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Aust N Z J Surg. 1996 May;66(5):294-7.

Psychological aspects of chronic low back pain.

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Department of Surgery (Orthopaedics), University of Western Australia, Perth, Australia.



Patients with chronic low back pain present physicians with diagnostic and therapeutic problems. Physical treatments tend to have low success rates and it is postulated that this may be because low back pain can be a manifestation of abnormal illness behaviour.


A structured prospective study determined the prevalence of somatization in a sample of 131 adult patients with chronic low back pain using the Illness Behaviour Questionnaire (IBQ) and the Modified Somatic Perception Questionnaire (MSPQ). The scores on these psychological questionnaires were compared with the blind interpretation of pain distribution drawings and with the results of a mechanical classification of the patient's symptoms and signs.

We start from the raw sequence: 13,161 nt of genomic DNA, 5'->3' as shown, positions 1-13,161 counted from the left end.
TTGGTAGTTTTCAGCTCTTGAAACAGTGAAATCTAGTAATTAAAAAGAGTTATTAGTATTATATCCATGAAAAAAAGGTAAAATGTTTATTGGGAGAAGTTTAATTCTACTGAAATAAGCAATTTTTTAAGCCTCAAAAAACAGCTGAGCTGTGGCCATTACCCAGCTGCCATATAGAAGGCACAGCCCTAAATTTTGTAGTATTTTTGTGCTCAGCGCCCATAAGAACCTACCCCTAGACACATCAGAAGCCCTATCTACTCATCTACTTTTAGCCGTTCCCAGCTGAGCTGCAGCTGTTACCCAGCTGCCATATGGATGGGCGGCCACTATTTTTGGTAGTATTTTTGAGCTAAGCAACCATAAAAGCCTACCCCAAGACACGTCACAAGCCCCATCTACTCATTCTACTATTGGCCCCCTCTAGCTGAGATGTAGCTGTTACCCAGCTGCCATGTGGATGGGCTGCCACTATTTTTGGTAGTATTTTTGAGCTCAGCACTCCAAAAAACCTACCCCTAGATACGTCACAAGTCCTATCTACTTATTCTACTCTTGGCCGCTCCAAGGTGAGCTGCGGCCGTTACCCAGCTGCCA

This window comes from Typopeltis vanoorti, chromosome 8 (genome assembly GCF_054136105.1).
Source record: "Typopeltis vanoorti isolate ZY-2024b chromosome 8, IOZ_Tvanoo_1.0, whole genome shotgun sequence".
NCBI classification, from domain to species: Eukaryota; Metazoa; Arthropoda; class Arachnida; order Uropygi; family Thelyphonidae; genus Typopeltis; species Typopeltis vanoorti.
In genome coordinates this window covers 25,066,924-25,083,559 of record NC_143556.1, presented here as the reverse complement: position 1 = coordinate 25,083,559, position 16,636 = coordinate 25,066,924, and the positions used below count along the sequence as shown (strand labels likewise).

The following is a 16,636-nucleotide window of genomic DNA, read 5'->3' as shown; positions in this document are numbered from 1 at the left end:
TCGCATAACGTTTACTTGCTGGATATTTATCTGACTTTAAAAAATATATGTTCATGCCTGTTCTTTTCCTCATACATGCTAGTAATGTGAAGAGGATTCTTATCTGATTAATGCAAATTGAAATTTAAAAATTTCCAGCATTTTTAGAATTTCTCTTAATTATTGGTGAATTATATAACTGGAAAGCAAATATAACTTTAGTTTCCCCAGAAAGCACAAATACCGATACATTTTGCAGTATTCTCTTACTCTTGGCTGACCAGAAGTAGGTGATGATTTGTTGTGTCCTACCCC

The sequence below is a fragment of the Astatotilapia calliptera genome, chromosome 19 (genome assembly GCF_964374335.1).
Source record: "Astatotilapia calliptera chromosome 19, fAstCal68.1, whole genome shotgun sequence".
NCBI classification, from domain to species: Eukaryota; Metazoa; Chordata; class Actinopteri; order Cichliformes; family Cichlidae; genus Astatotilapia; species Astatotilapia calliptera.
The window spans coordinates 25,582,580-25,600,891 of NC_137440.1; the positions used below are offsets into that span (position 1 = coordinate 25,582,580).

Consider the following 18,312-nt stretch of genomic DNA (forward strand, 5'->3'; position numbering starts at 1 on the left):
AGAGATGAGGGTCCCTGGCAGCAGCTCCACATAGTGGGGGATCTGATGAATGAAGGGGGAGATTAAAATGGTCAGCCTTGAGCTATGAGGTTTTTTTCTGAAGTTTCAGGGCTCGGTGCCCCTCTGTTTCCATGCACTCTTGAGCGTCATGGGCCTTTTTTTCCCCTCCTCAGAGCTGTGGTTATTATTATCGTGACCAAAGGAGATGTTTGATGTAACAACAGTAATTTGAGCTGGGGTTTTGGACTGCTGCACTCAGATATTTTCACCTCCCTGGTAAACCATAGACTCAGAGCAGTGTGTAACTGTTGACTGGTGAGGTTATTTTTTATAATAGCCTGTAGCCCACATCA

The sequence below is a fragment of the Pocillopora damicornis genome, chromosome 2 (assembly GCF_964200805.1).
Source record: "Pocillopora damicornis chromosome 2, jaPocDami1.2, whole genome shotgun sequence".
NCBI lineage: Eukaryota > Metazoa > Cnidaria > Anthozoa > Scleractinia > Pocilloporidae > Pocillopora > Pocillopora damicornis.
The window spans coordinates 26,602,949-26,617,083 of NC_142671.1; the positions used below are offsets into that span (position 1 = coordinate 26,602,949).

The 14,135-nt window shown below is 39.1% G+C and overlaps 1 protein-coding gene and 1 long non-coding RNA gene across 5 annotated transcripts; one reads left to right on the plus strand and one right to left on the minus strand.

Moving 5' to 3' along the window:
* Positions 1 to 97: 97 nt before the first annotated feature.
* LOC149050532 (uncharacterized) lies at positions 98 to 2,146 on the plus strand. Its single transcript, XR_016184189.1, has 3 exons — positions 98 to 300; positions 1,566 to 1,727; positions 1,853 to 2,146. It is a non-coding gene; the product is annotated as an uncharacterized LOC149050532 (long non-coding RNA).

Fifty-four per cent of patients had four or more (out of five) abnormal illness indicators. The MSPQ values for the group were significantly above the control values in the literature. Thirty-two per cent of pain diagrams were thought to be incompatible with an organic cause when assessed by an orthopaedic surgeon and sixty-two per cent when assessed by a psychiatrist.


Psychosocial factors are dominant in the presentation of chronic low back pain in adults and the disorder is not primarily a musculoskeletal one.

[Indexed for MEDLINE]

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